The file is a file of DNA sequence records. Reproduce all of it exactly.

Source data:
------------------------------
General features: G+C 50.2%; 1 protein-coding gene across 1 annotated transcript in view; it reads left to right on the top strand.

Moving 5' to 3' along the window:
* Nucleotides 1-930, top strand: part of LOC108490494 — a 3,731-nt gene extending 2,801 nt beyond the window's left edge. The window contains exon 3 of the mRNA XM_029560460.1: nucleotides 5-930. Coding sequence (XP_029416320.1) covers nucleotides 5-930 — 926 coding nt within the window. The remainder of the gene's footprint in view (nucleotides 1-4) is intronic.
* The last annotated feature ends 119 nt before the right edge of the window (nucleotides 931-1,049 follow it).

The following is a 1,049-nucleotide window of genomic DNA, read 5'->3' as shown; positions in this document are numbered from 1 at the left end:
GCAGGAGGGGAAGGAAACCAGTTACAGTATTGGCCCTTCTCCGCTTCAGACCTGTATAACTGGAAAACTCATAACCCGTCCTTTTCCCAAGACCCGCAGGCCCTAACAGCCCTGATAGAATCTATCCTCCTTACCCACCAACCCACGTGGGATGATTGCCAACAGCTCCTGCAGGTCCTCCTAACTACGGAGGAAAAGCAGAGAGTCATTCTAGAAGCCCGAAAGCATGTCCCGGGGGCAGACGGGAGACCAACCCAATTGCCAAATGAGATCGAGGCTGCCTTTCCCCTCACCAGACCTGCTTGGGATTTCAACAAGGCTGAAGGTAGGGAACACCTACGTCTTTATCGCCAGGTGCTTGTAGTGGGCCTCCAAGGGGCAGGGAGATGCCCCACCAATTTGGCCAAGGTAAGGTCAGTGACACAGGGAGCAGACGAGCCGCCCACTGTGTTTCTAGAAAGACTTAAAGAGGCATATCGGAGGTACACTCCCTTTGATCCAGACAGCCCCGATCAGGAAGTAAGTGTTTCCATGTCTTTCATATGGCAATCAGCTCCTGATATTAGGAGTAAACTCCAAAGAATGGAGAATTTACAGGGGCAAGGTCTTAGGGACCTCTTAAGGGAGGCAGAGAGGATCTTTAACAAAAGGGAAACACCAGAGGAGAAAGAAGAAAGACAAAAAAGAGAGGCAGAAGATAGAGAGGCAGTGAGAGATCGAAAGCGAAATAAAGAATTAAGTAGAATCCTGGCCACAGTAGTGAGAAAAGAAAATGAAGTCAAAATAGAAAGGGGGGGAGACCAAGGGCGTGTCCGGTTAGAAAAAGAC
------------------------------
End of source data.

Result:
General features: G+C 50.2%; 1 protein-coding gene across 1 annotated transcript in view; it reads left to right on the top strand.

Moving 5' to 3' along the window:
* Nucleotides 1-930, top strand: part of LOC108490494 — a 3,731-nt gene extending 2,801 nt beyond the window's left edge. The window contains exon 3 of the mRNA XM_029560460.1: nucleotides 5-930. Coding sequence (XP_029416320.1) covers nucleotides 5-930 — 926 coding nt within the window. The remainder of the gene's footprint in view (nucleotides 1-4) is intronic.
* The last annotated feature ends 119 nt before the right edge of the window (nucleotides 931-1,049 follow it).

The following is a 1,049-nucleotide window of genomic DNA, read 5'->3' as shown; positions in this document are numbered from 1 at the left end:
GCAGGAGGGGAAGGAAACCAGTTACAGTATTGGCCCTTCTCCGCTTCAGACCTGTATAACTGGAAAACTCATAACCCGTCCTTTTCCCAAGACCCGCAGGCCCTAACAGCCCTGATAGAATCTATCCTCCTTACCCACCAACCCACGTGGGATGATTGCCAACAGCTCCTGCAGGTCCTCCTAACTACGGAGGAAAAGCAGAGAGTCATTCTAGAAGCCCGAAAGCATGTCCCGGGGGCAGACGGGAGACCAACCCAATTGCCAAATGAGATCGAGGCTGCCTTTCCCCTCACCAGACCTGCTTGGGATTTCAACAAGGCTGAAGGTAGGGAACACCTACGTCTTTATCGCCAGGTGCTTGTAGTGGGCCTCCAAGGGGCAGGGAGATGCCCCACCAATTTGGCCAAGGTAAGGTCAGTGACACAGGGAGCAGACGAGCCGCCCACTGTGTTTCTAGAAAGACTTAAAGAGGCATATCGGAGGTACACTCCCTTTGATCCAGACAGCCCCGATCAGGAAGTAAGTGTTTCCATGTCTTTCATATGGCAATCAGCTCCTGATATTAGGAGTAAACTCCAAAGAATGGAGAATTTACAGGGGCAAGGTCTTAGGGACCTCTTAAGGGAGGCAGAGAGGATCTTTAACAAAAGGGAAACACCAGAGGAGAAAGAAGAAAGACAAAAAAGAGAGGCAGAAGATAGAGAGGCAGTGAGAGATCGAAAGCGAAATAAAGAATTAAGTAGAATCCTGGCCACAGTAGTGAGAAAAGAAAATGAAGTCAAAATAGAAAGGGGGGGAGACCAAGGGCGTGTCCGGTTAGAAAAAGAC